A thoroughly authentic recipe for Hungary’s national dish, Goulash! The depth and richness of the flavor is simply out-of-this-world delicious!
Hungary’s history has been one of hardship and heartbreak. But the passion and stamina of soul has remained in the hearts of the Hungarian people. I’ve always been touched by Hungary’s national anthem, Himnusz, or “hymn”, written by the poet Kölcsey. Their anthem is a poetic prayer and unlike most anthems that focus on an expression of national pride, the Hungarian anthem is a direct, heartfelt plea to God. In the mid-20th century, during the years of strongest communist rule in Hungary, the words were not song, only the music was played. The communist government asked two of the most acclaimed artists of that time, a poet and composer, to rewrite the national anthem. Both refused. The next communist leader also tried, unsuccessfully, to have it changed. Hungary’s national anthem remains Himnusz. The first three lines:
O God, bless the nation of Hungary With your grace and bounty Extend over it your guarding arm
I love Hungarian food. Their breads and smoked sausages are fantastic, as are their meats, stews, sauces, desserts. Today we are going to share the national dish of Hungary: Goulash, or, as Hungarians call it, gulyás, meaning “herdsman.” Its origins date back to the 9th century Magyar shepherds as a simple meat and onion stew prepared in heavy iron kettles known as bogracs. In the 15th century invading Ottoman Turks introduced a new spice to Hungary, paprika. While the rest of Europe remained lukewarm towards this red chili pepper from the New World, Hungary embraced it and paprika has since become a defining element of Hungarian cuisine.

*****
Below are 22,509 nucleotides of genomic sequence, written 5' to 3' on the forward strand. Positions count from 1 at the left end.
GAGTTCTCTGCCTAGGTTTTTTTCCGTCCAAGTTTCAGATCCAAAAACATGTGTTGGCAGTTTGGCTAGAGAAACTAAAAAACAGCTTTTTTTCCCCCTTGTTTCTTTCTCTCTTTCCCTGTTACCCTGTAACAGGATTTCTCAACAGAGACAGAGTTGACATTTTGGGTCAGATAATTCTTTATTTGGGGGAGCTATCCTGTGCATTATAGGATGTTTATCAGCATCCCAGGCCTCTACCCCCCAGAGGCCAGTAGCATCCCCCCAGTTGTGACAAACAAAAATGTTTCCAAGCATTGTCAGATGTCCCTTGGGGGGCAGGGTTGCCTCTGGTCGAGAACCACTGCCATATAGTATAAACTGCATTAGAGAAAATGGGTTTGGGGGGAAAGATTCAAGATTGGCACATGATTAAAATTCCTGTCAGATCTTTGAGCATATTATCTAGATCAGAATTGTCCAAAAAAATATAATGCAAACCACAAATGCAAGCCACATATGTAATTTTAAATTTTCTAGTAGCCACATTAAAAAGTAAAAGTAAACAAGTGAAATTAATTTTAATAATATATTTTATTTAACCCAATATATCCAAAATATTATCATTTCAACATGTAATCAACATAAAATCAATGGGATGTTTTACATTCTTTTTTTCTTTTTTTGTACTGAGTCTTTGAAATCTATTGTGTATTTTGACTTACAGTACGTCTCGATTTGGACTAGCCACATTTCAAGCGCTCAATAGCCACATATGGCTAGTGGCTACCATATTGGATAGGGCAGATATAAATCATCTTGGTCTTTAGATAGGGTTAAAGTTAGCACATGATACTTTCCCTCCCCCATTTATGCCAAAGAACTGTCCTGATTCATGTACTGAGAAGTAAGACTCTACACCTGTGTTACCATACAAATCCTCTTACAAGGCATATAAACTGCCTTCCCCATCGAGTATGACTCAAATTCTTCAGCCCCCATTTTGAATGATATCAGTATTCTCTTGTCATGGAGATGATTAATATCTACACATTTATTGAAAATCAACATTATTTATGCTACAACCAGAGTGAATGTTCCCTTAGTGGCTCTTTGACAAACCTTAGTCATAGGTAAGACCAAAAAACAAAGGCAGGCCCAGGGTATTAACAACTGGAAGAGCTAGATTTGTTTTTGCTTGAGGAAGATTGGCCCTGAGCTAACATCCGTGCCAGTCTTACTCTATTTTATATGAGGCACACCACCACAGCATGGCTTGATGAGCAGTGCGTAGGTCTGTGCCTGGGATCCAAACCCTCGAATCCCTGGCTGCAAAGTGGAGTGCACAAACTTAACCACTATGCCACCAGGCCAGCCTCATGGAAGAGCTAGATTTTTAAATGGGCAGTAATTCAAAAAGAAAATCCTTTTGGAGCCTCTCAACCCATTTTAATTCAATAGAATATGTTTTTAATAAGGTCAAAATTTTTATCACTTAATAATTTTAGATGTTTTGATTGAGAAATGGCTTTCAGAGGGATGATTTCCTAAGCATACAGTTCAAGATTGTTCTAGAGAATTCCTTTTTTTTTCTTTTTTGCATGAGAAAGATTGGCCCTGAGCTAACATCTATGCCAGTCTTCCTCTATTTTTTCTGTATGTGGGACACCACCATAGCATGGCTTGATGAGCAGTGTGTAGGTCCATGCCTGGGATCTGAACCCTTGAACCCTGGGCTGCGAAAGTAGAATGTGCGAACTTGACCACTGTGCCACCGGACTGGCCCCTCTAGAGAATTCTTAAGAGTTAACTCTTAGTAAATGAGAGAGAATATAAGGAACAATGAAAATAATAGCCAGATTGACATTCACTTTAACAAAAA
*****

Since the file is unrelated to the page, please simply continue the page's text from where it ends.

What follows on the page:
Goulash is kind of in between a soup and a stew. Unlike some stews, Goulash is not overly packed full of beef and vegetables, it is a little more brothy. But through the cooking process, the broth becomes thicker and more like a rich sauce.
And no, contrary to popular belief here in the U.S., goulash is NOT made with ground beef or (heaven forbid) macaroni noodles!
To achieve the ultimate flavor, the cooking method is important and quality, real Hungarian paprika is essential. And lots of it! None of this “2 teaspoons of paprika” jazz. Hungarians use very generous amounts of paprika, and that’s key. A Hungarian once told me, “however much paprika the recipe calls for – at least double or triple it!”
Ingredients - 4 servings
3 tablespoons pork lard , or butter 1 1/2 pounds yellow onions chopped 1/4 cup good quality sweet imported Hungarian paprika 1 1/2 pounds beef 5 cloves garlic ,minced 2 red bell peppers 1 yellow bell pepper 2 tomatoes ,diced 2 carrots ,diced 2 medium potatoes 5 cups beef broth 1 bay leaf 1 teaspoon salt 1/2 teaspoon freshly ground black pepper